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Conclusion of Chapter 1

Rabbi Chananiah ben Akashia says: The Holy One, Blessed is He, wished to confer merit upon Israel; therefore He gave them the Torah and mitzvot in abundance, as it is said:
“HaShem desired, for the sake of His [and Israel’s] righteousness, that the Torah be made great and glorious” (Isaiah 42:21).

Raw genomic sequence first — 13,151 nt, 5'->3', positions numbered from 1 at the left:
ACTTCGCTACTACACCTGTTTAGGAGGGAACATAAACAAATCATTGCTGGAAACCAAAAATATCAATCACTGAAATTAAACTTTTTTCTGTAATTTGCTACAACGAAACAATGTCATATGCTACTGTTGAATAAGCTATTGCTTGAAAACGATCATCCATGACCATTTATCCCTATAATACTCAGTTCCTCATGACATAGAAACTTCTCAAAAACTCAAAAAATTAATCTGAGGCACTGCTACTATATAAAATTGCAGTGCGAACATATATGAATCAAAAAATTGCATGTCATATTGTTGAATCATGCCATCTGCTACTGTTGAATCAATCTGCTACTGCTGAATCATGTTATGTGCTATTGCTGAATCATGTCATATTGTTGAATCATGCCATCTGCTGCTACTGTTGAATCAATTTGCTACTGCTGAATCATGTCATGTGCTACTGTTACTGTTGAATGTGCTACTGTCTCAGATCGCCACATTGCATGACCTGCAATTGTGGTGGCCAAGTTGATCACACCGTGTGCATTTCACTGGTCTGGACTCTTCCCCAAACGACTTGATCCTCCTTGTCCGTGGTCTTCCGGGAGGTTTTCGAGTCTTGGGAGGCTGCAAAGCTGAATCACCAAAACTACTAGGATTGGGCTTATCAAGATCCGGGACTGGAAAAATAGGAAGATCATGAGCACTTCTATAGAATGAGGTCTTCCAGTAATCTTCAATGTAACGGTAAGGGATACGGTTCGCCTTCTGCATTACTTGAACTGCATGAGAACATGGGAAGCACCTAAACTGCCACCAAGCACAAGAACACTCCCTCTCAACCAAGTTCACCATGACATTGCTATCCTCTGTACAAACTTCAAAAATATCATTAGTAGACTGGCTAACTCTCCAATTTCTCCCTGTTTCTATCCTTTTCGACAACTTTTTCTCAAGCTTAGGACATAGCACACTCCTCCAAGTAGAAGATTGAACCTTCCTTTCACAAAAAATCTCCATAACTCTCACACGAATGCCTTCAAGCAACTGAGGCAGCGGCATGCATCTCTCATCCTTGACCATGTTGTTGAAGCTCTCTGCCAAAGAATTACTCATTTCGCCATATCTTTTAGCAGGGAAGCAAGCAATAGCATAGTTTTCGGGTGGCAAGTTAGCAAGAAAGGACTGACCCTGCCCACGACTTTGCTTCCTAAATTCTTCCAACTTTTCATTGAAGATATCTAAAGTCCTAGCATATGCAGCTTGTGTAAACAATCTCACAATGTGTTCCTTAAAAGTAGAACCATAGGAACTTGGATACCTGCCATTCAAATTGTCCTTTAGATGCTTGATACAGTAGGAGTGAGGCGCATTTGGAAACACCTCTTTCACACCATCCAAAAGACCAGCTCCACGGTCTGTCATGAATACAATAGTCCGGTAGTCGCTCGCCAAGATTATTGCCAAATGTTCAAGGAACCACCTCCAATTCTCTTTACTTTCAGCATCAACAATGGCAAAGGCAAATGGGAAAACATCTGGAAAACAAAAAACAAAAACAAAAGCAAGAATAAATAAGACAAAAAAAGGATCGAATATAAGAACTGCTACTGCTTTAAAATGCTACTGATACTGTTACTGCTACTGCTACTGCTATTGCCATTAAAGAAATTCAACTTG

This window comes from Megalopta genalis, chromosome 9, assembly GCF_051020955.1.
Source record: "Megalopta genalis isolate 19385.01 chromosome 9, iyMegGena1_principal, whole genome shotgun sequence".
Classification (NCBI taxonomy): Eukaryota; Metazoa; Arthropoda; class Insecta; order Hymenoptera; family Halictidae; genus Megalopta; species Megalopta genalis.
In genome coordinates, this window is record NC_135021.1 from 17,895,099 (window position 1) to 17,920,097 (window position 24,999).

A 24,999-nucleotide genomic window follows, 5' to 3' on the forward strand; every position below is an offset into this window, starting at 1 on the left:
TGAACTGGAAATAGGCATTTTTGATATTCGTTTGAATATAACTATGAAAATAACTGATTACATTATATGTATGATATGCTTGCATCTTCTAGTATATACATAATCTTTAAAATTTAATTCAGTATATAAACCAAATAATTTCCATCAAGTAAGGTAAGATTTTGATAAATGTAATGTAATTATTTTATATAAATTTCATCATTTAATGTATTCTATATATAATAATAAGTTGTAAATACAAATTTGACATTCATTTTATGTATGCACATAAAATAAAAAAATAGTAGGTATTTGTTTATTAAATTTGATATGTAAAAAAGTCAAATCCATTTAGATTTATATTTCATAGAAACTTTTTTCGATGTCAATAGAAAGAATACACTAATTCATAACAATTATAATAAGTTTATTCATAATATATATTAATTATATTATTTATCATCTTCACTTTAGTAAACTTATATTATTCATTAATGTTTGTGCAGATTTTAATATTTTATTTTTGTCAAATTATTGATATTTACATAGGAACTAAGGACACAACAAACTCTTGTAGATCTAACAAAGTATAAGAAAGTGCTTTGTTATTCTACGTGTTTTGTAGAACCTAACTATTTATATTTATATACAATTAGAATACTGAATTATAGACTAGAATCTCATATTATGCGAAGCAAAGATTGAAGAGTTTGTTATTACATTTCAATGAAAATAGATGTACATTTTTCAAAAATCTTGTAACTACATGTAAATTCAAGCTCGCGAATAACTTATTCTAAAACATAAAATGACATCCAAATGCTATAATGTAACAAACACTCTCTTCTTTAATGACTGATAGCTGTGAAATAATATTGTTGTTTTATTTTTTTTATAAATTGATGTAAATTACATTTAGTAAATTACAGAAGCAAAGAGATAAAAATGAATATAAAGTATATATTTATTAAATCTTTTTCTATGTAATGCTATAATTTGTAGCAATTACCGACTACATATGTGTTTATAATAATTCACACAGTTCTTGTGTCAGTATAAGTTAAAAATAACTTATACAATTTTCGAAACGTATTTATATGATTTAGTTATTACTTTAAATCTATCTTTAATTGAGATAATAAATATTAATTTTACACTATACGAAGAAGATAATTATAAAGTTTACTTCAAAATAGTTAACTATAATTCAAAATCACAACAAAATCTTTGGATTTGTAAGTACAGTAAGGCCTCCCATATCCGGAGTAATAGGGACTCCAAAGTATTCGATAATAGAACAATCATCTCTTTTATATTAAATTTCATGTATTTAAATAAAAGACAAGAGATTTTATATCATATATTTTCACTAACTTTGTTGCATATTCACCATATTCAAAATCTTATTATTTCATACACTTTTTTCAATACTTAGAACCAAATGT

The tradition arose to read this excerpt from the Talmud tractate of Makkot to mark the conclusion of each chapter of Pirkei Avot. The message conveyed is that: “Torah study and mitzvah performance are a Divinely conferred privilege.” [4] We are reminded that the commands of Torah, which may seem heavy duty at times, are gifts given by our Father for our own eternal reward and benefit.

 

Footnotes:

1. William Berkson, Pirke Avot; 48
2. Artscroll Mesorah Series, Pirkei Avos; 14
3. William Berkeson, Pirke Avot; 51
4. Artscroll, Mesorah Series, Pirkei Avos; 15